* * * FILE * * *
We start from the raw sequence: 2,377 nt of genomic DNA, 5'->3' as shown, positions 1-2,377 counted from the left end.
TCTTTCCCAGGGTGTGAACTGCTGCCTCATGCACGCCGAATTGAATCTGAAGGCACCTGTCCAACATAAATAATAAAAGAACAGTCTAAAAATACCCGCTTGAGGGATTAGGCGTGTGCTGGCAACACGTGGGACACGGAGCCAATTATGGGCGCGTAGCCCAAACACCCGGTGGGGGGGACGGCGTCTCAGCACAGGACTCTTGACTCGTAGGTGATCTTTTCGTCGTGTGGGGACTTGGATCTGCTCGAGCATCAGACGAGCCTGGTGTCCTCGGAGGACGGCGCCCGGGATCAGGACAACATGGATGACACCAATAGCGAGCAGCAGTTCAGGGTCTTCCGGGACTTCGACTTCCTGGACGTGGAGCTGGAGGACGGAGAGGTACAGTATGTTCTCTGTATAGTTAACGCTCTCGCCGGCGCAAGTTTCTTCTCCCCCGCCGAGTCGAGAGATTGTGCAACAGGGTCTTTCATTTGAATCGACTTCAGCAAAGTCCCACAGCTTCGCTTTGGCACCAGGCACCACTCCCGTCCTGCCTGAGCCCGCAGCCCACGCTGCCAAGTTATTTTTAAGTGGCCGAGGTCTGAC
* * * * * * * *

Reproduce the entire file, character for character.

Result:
We start from the raw sequence: 2,377 nt of genomic DNA, 5'->3' as shown, positions 1-2,377 counted from the left end.
TCTTTCCCAGGGTGTGAACTGCTGCCTCATGCACGCCGAATTGAATCTGAAGGCACCTGTCCAACATAAATAATAAAAGAACAGTCTAAAAATACCCGCTTGAGGGATTAGGCGTGTGCTGGCAACACGTGGGACACGGAGCCAATTATGGGCGCGTAGCCCAAACACCCGGTGGGGGGGACGGCGTCTCAGCACAGGACTCTTGACTCGTAGGTGATCTTTTCGTCGTGTGGGGACTTGGATCTGCTCGAGCATCAGACGAGCCTGGTGTCCTCGGAGGACGGCGCCCGGGATCAGGACAACATGGATGACACCAATAGCGAGCAGCAGTTCAGGGTCTTCCGGGACTTCGACTTCCTGGACGTGGAGCTGGAGGACGGAGAGGTACAGTATGTTCTCTGTATAGTTAACGCTCTCGCCGGCGCAAGTTTCTTCTCCCCCGCCGAGTCGAGAGATTGTGCAACAGGGTCTTTCATTTGAATCGACTTCAGCAAAGTCCCACAGCTTCGCTTTGGCACCAGGCACCACTCCCGTCCTGCCTGAGCCCGCAGCCCACGCTGCCAAGTTATTTTTAAGTGGCCGAGGTCTGAC